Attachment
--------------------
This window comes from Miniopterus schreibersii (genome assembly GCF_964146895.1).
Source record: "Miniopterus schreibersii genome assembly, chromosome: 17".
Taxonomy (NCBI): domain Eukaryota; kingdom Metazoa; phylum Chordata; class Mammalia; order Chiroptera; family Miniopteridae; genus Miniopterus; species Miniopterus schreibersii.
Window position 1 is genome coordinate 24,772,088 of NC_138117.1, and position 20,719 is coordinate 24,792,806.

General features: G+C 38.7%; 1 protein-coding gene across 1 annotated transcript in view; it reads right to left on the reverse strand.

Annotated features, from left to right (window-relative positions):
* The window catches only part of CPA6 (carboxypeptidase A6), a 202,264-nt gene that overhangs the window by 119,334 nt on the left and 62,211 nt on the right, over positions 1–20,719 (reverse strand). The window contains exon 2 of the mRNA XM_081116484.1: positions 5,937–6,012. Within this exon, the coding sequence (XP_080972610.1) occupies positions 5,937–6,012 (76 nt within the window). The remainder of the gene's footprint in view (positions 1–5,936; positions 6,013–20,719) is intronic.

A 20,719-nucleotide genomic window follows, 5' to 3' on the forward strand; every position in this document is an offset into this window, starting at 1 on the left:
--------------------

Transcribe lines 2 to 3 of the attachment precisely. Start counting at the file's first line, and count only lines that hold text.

Source record: "Miniopterus schreibersii genome assembly, chromosome: 17".
Taxonomy (NCBI): domain Eukaryota; kingdom Metazoa; phylum Chordata; class Mammalia; order Chiroptera; family Miniopteridae; genus Miniopterus; species Miniopterus schreibersii.